NEWS FROM THE 300 LOFT CATENARY POWERED SYSTEM: E44 SHAKEDOWN TEST VIDEOS POSTED

That's some great work. They did some catenary out here in Southern California for the Metro lines and I noticed that the wire was copper, then blackened with (I presume) grease. Are you planning to coat the wires with NeoLube down the road?

Matt Jackson
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AGHRMatt posted:

That's some great work. They did some catenary out here in Southern California for the Metro lines and I noticed that the wire was copper, then blackened with (I presume) grease. Are you planning to coat the wires with NeoLube down the road?

Good evening Matt:

Thank you for the comment.  I use reasonable amounts of MG Chemicals Silver Conductive Grease on the pantograph shoes and stage joints.  MTH pantographs are generally decent conductors, but I prefer to be on the safe side.  Some lube helps conductivity, and also prevents any high-current pockets in the stage joints that may develop.  Of course it also helps smooth any rough spots there may be on the wire as the pan travels.

Even though I do not lube that often, the underside of the wire is noticeably  blackened with the conductive grease, and it tends to collect some at wire joints.  When I have to reach for things, make adjustments or perform minor repairs under the wire, the grease gets all over the place, even with gloves.  That is OK though; the stuff works great.

Nate Murry

TCA# 18-73324

It's always worth returning here to see what's new under Nate's world of wires.  Although he and I model different eras, I could almost believably squeeze in an E44....just not a blue one.  All it would take is for one of those MTH's to show up locally in Brunswick green.....not that the P5a is anywhere near retirement on my layout.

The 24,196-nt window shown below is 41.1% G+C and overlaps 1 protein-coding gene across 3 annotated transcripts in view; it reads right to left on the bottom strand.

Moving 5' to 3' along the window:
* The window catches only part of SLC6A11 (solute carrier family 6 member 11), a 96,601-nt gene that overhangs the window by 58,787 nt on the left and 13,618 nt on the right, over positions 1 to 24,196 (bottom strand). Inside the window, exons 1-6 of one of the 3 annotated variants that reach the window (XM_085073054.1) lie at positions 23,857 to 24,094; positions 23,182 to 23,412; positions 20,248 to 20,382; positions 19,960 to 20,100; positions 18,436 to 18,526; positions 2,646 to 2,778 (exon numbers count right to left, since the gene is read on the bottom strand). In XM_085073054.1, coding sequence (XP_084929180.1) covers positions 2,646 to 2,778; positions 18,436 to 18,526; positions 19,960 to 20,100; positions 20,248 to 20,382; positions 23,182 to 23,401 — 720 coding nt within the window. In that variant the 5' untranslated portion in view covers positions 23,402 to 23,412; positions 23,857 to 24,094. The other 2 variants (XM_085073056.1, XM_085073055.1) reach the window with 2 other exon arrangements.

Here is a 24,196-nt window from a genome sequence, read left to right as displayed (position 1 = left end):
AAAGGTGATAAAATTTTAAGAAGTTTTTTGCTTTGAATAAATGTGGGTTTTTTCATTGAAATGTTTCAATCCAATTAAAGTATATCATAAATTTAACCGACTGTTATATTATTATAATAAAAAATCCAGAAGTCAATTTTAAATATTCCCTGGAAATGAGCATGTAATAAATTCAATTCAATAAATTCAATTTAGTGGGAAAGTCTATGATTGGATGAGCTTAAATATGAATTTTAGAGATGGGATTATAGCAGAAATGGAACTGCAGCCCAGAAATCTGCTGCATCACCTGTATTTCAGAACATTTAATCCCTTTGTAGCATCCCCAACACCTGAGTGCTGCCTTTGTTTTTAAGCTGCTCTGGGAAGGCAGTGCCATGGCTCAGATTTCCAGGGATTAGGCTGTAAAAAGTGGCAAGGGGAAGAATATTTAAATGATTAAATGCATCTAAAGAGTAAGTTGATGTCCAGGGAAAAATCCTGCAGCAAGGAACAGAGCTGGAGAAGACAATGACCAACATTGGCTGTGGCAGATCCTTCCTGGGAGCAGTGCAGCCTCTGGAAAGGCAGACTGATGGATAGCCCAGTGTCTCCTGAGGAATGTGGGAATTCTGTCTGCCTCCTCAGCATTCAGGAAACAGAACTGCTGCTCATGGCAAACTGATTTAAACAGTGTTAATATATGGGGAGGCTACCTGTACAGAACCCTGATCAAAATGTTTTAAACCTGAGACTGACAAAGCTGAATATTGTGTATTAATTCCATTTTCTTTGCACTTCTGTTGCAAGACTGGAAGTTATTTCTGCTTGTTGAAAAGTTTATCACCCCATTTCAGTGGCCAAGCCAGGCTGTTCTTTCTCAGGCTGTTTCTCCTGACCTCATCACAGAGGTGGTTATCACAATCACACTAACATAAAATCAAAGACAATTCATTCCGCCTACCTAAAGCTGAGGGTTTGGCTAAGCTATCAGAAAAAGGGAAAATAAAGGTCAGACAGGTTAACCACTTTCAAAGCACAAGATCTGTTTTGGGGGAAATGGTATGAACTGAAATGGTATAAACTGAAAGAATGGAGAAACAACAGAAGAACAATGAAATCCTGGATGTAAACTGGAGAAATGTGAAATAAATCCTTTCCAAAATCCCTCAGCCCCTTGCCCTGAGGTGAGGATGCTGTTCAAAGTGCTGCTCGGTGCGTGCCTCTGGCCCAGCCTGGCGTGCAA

Bruce

brwebster posted:

It's always worth returning here to see what's new under Nate's world of wires.  Although he and I model different eras, I could almost believably squeeze in an E44....just not a blue one.  All it would take is for one of those MTH's to show up locally in Brunswick green.....not that the P5a is anywhere near retirement on my layout.

Bruce

Good evening Bruce:

Good to hear from you, thanks for the virtual visit!  You would be pleased to know that I seriously considered a P5a (modified) recently...as well as a BB1 pair.  There is a shop in York that is closing soon, and he has one of each.  It is not in my era, nor can I afford it...  But it would have been cool to run off the overhead here!  Also, I think the P5a Mods are 072 minimum, which doesn't quite work.

I saw you have made some progress as well.  Have you powered up your overhead?  Feel free to post some pics here, or re-direct me to where you may have some.  Take care, my friend.

(PS -- Those PRR E44s are around...I expect to see one on your system soon...)

Nate Murry

TCA# 18-73324

Hi Nate,

You could be correct in being concerned over the P5 not handling anything lesser than 072, although  G motors seem even less tolerant and expose my poor track laying skills every time.